Cirque Ingenieux

The impulse to art up the circus is an old one. Ringling Bros. and Barnum & Bailey tried it in the early 40s, when they enlisted the services of a gaggle of certified New York City highbrows, including Igor Stravinsky and George Balanchine, creating a show that was despised by kids of all ages. But only in the last decade, with the rise of the Montreal-based Cirque du Soleil, have impresarios figured out how to turn centuries-old circus acts–tumblers and contortionists, trapeze artists and clowns–into a kind of performance art. Now, like our homegrown Midnight Circus, the folks at the New York-based Cirque Ingenieux have taken this process a step further, turning the circus into theater. Trimming and reformatting the show to fit a traditional proscenium stage, which helps focus attention, they’ve also added a thin story–about a young girl who runs away to join the circus–to give some structure to what would otherwise be just another dazzling, eventually mind-numbing array of dancers, jugglers, aerialists, clowns, and strong men. They’ve also given the show a European look and feel, an original New Age score by Kitaro, and simple spandex costumes–except for the clowns, whose surreal garb seems to have come straight out of Hieronymus Bosch. Rosemont Theatre, 5400 N. River Rd., Rosemont, 312-902-1500. Opens Tuesday, February 10, 8 PM. Through February 15: Wednesday-Friday, 8 PM; Saturday, 2 and 8 PM; Sunday, 3 and 7 PM. $19.50-$37.50.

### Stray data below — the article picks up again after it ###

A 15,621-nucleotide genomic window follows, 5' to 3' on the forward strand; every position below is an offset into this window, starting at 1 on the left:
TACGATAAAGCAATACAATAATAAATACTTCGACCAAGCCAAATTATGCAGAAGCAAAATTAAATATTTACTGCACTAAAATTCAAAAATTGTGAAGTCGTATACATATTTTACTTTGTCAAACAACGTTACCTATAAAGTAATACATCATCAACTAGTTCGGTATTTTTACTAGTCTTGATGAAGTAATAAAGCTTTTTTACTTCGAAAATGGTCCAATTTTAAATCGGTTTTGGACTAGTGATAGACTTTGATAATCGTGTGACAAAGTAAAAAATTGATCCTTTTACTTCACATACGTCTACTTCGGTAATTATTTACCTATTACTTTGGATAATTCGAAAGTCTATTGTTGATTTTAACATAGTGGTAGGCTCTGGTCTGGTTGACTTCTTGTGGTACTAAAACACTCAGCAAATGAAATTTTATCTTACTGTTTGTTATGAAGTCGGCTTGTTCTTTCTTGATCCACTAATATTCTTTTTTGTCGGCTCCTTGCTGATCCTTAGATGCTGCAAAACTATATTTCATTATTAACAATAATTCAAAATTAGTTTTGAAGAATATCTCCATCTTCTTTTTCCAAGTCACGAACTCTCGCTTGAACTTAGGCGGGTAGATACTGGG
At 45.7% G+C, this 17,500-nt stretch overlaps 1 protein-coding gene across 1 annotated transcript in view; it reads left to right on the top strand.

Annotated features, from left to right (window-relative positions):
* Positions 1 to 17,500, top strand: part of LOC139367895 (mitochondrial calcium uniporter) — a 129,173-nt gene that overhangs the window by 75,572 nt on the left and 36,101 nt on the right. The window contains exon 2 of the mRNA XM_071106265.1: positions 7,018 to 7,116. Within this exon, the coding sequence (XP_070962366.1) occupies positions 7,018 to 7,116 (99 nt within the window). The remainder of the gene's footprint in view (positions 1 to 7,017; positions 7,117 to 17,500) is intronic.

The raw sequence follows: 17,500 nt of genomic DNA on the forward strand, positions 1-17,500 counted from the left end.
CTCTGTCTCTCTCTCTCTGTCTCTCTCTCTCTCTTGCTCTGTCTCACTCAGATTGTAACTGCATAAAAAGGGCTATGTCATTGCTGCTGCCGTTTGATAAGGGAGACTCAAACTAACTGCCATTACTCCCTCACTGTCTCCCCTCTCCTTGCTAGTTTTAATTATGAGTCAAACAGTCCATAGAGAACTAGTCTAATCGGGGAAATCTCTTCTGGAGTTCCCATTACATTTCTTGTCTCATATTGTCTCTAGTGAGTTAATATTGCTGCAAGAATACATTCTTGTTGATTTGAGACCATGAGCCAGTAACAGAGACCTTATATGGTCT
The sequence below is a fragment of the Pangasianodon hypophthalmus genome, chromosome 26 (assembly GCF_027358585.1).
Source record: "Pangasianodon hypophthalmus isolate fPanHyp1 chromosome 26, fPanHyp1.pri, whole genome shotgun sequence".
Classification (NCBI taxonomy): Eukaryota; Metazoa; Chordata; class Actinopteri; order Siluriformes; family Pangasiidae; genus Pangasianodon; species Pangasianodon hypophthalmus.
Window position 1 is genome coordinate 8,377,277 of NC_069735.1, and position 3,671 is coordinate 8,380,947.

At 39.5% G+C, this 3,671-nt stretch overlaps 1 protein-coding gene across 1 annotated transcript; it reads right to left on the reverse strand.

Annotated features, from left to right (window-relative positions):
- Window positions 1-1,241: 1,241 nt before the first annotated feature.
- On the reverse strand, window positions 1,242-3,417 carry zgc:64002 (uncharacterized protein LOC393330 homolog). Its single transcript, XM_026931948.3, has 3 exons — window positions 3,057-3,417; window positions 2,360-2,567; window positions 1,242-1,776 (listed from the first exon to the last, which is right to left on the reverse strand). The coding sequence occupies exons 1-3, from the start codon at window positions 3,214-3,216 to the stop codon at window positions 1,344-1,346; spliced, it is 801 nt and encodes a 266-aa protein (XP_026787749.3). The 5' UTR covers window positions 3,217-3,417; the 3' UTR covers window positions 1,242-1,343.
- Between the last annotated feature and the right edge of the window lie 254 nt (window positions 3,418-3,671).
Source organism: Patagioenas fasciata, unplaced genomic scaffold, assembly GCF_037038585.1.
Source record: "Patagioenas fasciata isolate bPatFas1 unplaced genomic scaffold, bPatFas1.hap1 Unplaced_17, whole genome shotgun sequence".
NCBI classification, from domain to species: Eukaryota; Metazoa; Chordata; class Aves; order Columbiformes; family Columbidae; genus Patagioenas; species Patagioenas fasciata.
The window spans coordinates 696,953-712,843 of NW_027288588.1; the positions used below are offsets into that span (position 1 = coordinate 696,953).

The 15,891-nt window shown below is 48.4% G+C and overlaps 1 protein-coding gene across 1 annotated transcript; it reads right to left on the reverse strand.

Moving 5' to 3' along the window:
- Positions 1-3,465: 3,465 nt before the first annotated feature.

–Jack Helbig

Art accompanying story in printed newspaper (not available in this archive): photo by Carol Roseeg.